Looking ahead to 2019, there aren’t any indications the dairy economy will be markedly better than 2018. That means margins will be tight once again. However, there are ways to max-imize revenue and minimize expenses without impacting production, resulting in better margins and stable cash flow. Here are a few steps toward making margins all they can be.
1. KNOW YOUR IOFC AND COP
The first, and probably most important, step is knowing your income over feed cost (IOFC) and cost of production (COP). “Producers can go a long way toward managing margins if they understand their cost of production,” says Steve Bodart, senior dairy consultant with Compeer Financial. “And they need to know their income over feed costs so they can protect the feed side and revenue side of the margin equation."
2. RAISE JUST ENOUGH HEIFERS
Raising a heifer from birth to first calf can be expensive. Many producers have opted to reduce the number of heifers they raise to cut back on some of these expenses. The keys are to know how many heifers you actually need for replacements, and which heifers will make the best future cows. Genomics can help identify the heifers you need to keep.The University of Wisconsin Extension has resources to help you determine what it’s costing to raise heifers.
3. CULL THE RIGHT COWS
If you are culling cows involuntarily in early lactation, re-examine your transition and fresh cow programs. The ideal cull cow should be older, with good condition and open, producing below your breakeven production level. “Producers should minimize the number of cows that leave the herd, especially in early lactation,” Bodart says. A dairy in Florida uses a dollar index to determine which cows should be culled.Find out more about that system at bit.ly/cullcowdecisions
4. MAXIMIZE MILK FAT
Component prices are reversed, with milk fat carrying much higher value than protein. “About 60% of the value of milk is on fat rather than protein,” Bodart says. Work with your nutrition consultant to make sure your feeding program is set up to maximize components.
5. ANALYZE NEED FOR FEED ADDITIVES
There are hundreds of feed additives available to dairy producers, each one guaranteed to increase production 1 lb. per cow or more. While some additives are certainly necessary, others could probably stay in the bag. Work with your nutrition consultant to analyze which additives you could do without and not hurt production or animal health.
6. GROUP LACTATING COWS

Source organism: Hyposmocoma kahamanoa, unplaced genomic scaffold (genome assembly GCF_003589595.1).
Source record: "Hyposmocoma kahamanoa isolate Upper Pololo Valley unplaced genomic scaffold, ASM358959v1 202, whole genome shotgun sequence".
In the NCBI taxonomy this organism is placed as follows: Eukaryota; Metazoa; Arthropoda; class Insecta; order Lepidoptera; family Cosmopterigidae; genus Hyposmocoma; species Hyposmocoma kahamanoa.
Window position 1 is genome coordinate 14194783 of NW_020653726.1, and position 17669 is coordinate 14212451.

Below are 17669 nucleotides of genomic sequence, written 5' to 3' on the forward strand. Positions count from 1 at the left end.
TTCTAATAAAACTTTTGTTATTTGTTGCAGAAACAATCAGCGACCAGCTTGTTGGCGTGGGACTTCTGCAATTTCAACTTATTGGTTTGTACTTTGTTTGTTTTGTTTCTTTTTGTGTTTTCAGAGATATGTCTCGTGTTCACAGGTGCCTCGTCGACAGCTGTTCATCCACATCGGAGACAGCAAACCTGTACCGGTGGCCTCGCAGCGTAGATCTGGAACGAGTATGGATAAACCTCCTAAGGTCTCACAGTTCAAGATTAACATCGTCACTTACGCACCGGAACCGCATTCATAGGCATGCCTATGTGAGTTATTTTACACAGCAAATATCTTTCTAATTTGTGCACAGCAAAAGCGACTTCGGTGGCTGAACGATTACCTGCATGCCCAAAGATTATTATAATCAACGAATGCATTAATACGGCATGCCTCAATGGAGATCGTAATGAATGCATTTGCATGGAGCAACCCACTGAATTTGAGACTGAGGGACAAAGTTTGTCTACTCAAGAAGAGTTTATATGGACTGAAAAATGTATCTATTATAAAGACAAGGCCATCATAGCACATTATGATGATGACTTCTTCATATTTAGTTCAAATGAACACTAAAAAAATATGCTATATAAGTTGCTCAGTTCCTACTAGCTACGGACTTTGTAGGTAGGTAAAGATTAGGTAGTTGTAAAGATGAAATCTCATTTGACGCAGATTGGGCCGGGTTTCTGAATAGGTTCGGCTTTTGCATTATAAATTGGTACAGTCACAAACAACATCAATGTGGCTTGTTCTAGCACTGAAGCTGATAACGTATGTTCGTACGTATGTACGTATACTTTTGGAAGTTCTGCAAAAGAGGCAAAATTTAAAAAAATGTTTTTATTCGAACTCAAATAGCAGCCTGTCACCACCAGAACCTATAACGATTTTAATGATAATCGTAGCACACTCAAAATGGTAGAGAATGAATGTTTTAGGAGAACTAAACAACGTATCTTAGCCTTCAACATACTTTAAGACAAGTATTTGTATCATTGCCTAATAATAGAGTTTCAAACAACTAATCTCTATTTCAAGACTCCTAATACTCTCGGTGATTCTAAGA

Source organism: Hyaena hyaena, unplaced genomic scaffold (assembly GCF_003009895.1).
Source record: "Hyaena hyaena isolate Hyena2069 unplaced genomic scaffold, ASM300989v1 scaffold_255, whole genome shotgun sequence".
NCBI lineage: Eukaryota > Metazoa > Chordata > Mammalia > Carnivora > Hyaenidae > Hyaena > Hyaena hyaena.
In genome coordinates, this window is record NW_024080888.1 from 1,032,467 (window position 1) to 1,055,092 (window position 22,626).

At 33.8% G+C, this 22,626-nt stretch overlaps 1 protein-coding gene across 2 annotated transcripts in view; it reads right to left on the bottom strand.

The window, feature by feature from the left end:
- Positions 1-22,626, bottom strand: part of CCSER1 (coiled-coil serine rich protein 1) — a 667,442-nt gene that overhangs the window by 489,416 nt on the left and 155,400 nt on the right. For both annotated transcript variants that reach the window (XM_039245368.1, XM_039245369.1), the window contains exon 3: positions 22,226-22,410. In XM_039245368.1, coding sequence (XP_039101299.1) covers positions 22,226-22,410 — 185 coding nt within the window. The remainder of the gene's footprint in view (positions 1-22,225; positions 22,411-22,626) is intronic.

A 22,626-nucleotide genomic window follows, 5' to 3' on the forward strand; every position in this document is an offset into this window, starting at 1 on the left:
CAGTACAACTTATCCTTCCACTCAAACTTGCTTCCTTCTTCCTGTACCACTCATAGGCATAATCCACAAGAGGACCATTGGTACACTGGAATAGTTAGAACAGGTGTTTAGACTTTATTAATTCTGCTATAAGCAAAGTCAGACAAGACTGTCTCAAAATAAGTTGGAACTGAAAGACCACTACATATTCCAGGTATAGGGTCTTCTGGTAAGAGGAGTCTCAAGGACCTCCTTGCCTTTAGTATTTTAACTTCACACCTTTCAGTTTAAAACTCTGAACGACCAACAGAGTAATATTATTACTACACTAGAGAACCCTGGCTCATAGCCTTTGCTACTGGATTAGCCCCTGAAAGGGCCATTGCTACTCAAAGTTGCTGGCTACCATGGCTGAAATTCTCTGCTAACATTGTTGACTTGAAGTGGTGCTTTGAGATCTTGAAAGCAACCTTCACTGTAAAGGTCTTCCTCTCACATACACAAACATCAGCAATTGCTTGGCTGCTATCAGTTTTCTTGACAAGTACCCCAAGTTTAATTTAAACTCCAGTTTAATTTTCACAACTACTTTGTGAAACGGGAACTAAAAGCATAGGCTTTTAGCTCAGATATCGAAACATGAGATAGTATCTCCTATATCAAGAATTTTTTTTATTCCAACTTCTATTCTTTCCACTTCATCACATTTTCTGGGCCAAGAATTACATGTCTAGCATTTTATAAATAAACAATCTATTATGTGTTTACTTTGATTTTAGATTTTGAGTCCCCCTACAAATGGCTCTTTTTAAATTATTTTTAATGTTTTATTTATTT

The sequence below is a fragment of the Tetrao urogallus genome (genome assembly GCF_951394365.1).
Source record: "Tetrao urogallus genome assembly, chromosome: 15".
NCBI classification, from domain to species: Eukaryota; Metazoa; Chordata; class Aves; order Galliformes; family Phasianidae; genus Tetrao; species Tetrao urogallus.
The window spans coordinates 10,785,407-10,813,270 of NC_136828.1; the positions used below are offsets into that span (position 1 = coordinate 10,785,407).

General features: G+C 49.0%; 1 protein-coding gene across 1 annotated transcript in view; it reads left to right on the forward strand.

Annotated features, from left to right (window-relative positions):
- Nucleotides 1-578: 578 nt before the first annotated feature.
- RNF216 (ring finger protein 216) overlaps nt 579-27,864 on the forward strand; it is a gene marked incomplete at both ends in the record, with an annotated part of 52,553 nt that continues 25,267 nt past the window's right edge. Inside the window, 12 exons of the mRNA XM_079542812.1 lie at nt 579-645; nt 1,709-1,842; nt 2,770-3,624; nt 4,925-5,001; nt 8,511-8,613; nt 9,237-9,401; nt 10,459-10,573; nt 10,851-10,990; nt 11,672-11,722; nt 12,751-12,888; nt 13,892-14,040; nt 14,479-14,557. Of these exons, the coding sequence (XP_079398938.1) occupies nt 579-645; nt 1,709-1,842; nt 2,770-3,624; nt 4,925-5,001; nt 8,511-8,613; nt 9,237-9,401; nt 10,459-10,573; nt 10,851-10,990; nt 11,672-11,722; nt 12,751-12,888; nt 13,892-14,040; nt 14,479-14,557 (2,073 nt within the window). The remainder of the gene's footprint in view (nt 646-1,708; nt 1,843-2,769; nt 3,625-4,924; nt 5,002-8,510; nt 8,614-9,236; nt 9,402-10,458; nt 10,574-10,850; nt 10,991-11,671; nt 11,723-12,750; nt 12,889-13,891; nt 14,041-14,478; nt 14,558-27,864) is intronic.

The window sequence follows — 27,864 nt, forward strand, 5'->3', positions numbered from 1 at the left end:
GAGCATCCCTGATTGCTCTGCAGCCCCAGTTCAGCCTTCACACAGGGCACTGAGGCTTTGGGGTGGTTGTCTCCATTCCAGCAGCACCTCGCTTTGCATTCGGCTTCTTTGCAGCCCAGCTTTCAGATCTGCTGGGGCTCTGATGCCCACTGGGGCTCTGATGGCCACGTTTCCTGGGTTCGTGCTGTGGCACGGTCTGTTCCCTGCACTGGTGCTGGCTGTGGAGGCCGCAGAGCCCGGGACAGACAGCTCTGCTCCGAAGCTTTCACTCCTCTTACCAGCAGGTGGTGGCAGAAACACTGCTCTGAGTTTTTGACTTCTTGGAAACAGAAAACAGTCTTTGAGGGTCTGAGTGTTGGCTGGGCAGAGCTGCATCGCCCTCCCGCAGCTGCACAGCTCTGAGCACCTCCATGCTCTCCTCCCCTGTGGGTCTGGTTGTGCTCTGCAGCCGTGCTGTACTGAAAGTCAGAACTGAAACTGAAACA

“Target feed technologies that are higher investment to cows that are going to offer a better return,” says Joel Pankowski, manager of field technical services with Arm & Hammer Animal Nutrition. “Cow grouping strategies, especially during and shortly after the transition period, are a way to save costs by focusing resources on cows during the time period they will benefit most.”
7. OPTIMIZE MILK QUALITY
Even if quality premiums in your milk check have been removed or reduced, it still pays to push down somatic cell counts (SCC). One study shows for every 100,000 cells/mL increase in bulk tank SCC, milk yield drops 5.5 lb. per cow.
8. KNOW YOUR FORAGE QUALITY
Now that you have your corn silage, haylage and other forages harvested, it’s important to know what you have in your forage inventory. If you didn’t test those forages before they went into storage, make sure you get an analysis before they go in the feed bunk. With forages making up more than half the dairy ration, it’s important to make sure you can accurately balance the ration to optimize production.
9. USE RISK MANAGEMENT
“Make sure you put a floor on your milk production based on where your breakeven lies,” explains Jim Moriarity, dairy director with Compeer Financial.There are a number of risk management tools available for dairy producers to consider, including the new Dairy Revenue Protection program (Dairy-RP).
While there are several more actions producers can take to manage margins, the key is to focus on those practices that minimize costs without forfeiting production. Doing so will create a better opportunity to increase profitability without sacrificing cash flow.